Channeling Midcentury Modernism, A Danish Artist Offers a Contemporary Take on the Old Avant-Garde
As a child growing up in the Danish middle class in the 1980s,
That is to say, Carl intuited the concept of creative
Carl appropriates everyday objects and avant-garde ideas. In his “Calculated Optimism” series, he anodizes the titanium cases of Apple laptops, yielding colorful and organic abstract paintings over and around the Mac logo. Carl also anodizes sheets of titanium to create metallic color fields. He punctuates many of these works with industrial markings, such as numbers and brand-style stamps; in doing so, he invokes Duchamp, who signed Fountain as “R. Mutt,” sometimes thought to be an homage to the Mott iron factory where he got his materials.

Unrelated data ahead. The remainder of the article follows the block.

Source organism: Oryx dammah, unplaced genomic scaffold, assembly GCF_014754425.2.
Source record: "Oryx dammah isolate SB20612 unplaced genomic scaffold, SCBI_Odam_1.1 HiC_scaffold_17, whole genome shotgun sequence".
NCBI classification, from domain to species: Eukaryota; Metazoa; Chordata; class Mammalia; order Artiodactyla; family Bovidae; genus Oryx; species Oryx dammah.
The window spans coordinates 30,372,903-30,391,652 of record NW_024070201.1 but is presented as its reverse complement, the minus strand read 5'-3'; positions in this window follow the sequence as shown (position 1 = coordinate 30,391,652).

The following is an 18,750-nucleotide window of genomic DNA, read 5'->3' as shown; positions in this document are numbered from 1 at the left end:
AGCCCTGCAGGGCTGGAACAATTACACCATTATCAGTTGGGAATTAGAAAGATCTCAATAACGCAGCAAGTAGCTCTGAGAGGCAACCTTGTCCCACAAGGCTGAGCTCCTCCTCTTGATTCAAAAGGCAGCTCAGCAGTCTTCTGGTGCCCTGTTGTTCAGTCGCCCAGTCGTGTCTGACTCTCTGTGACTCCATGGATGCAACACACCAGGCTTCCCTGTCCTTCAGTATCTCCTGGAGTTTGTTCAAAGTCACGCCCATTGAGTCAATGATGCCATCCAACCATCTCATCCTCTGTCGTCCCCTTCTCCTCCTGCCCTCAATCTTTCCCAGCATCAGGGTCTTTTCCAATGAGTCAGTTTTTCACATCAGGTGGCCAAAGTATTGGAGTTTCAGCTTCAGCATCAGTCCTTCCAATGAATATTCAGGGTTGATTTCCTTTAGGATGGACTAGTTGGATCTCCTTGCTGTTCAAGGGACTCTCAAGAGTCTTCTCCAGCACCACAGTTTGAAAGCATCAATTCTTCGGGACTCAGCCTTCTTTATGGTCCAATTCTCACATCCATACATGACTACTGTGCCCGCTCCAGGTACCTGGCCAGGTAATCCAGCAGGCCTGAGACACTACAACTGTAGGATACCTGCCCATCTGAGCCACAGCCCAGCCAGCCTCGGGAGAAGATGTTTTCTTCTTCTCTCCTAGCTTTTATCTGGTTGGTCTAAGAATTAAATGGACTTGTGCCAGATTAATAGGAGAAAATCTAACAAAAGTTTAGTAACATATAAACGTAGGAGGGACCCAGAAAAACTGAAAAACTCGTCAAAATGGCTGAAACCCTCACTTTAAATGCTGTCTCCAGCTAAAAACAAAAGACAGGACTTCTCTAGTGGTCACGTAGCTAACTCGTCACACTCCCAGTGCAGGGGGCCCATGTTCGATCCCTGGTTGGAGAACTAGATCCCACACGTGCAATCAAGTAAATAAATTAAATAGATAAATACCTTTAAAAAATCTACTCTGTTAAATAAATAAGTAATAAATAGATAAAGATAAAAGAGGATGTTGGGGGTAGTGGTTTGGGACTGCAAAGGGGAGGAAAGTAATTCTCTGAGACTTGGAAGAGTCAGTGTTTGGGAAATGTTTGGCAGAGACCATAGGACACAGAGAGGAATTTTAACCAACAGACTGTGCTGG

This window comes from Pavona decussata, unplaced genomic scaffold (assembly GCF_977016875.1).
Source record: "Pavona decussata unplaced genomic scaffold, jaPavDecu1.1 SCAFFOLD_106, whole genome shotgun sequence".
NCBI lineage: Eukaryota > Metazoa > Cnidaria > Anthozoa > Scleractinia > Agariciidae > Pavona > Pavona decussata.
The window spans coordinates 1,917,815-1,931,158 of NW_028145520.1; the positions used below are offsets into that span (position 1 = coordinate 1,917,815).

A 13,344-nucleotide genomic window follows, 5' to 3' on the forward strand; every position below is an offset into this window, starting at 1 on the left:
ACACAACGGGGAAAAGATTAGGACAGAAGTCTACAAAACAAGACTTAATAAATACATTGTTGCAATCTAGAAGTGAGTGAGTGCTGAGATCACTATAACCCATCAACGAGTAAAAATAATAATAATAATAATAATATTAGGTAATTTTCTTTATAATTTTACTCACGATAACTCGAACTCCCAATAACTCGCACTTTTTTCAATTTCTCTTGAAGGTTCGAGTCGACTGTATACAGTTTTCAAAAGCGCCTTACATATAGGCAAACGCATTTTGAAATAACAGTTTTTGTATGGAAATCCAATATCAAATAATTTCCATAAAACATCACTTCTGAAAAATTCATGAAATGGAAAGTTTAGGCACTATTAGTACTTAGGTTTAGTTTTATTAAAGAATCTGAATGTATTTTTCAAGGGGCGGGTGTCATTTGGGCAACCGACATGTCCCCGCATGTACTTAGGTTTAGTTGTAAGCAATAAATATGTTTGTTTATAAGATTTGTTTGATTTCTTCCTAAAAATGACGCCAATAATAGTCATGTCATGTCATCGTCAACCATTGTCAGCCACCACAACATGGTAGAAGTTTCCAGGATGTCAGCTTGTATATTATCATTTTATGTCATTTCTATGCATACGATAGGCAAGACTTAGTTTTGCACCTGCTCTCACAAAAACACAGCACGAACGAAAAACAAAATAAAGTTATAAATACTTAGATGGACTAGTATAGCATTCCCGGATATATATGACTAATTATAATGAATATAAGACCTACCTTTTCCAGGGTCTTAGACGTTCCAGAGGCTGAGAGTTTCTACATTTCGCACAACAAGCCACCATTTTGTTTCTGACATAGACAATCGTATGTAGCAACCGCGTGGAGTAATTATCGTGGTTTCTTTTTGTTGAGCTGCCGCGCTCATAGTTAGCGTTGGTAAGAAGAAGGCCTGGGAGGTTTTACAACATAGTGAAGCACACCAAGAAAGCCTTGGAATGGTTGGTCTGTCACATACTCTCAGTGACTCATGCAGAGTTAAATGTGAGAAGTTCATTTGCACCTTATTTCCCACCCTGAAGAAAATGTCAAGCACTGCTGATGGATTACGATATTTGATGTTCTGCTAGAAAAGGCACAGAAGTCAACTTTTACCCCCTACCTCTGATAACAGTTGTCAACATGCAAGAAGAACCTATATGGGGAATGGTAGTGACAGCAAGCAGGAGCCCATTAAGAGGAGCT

Carl’s work CECI N’EST PAS (2012) is a neon sign featuring the same words, written in the same font as the one used insurrealist work The Treachery of Images (1929) (in which he makes the fundamental modernist argument that a painting of a pipe is not a pipe). Carl’s Ceci, in turn, shows that an idea is never quite the same as the one to which it alludes. His works fall into what he has described as “a peculiar mixture of linear and cyclic time,” and he sums it up best, explaining that “as an artist you can keep creating new meaning even though everything has already been done several times over.”
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